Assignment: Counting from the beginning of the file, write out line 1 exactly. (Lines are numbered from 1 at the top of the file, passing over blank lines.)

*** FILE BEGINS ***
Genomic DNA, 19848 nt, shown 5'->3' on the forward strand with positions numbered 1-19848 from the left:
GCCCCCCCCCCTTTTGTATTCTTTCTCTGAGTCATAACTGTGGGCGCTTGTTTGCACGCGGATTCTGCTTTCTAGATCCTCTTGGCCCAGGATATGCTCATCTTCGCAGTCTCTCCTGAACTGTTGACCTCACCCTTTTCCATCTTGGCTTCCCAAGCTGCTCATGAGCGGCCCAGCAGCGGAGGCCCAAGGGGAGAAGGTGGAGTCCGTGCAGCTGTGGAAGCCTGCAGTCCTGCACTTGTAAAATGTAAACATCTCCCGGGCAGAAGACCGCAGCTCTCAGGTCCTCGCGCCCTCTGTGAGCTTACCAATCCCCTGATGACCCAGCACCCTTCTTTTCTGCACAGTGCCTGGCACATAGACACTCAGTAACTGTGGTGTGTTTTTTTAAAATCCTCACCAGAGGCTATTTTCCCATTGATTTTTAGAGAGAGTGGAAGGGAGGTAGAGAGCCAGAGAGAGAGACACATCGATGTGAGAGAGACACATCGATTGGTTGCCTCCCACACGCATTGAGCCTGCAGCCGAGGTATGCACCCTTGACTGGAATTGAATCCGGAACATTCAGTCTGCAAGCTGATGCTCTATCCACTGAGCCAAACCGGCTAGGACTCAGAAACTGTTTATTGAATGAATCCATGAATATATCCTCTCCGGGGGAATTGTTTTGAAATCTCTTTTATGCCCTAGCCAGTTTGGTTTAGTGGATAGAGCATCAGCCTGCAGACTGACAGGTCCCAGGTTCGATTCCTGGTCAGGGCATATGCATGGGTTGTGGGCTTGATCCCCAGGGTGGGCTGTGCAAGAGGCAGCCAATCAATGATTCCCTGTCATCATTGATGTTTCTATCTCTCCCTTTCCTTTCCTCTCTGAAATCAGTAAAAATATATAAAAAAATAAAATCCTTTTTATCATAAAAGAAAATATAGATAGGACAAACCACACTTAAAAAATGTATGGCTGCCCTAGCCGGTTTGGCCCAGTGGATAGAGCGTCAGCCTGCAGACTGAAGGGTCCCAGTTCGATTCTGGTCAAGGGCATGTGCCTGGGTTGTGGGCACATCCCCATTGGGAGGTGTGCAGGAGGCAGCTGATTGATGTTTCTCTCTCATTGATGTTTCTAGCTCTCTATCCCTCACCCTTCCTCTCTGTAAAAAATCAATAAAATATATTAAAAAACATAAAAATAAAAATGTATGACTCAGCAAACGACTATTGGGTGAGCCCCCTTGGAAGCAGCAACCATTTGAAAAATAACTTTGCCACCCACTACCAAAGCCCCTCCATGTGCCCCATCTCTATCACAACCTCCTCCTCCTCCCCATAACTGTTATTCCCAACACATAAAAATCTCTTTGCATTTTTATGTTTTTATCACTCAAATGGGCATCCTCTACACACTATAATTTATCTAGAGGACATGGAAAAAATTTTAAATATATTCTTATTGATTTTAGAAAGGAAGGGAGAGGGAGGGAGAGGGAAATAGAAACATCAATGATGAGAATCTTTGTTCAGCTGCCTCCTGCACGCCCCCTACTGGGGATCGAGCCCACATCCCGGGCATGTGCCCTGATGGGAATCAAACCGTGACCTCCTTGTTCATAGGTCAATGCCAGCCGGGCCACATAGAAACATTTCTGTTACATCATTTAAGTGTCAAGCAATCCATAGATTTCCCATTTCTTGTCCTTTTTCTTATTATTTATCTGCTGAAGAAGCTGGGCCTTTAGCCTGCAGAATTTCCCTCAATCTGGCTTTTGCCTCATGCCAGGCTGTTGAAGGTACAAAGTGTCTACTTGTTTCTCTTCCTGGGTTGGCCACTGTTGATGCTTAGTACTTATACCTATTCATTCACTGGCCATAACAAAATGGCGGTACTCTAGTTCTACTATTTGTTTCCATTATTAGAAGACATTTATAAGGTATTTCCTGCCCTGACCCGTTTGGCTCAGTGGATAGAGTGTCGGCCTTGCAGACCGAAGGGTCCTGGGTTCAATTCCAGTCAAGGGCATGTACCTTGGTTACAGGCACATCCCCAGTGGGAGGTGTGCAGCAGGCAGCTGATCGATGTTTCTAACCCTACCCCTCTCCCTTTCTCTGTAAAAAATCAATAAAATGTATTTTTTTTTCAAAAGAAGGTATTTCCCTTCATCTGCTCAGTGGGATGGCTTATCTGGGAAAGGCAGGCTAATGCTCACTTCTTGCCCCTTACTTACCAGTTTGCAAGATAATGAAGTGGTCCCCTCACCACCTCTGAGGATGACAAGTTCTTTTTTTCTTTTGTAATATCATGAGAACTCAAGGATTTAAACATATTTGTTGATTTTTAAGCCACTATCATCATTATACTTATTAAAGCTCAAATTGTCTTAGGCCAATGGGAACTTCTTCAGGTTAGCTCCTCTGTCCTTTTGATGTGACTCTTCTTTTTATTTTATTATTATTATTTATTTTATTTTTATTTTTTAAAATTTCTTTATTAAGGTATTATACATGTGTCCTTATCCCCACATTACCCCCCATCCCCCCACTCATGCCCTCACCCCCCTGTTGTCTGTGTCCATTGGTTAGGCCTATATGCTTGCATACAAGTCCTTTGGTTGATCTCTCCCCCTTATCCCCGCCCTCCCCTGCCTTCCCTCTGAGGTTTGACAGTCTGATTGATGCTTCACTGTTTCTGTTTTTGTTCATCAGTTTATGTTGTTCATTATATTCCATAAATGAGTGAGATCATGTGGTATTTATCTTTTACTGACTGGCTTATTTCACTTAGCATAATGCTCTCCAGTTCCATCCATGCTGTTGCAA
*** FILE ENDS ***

Genomic DNA, 19848 nt, shown 5'->3' on the forward strand with positions numbered 1-19848 from the left: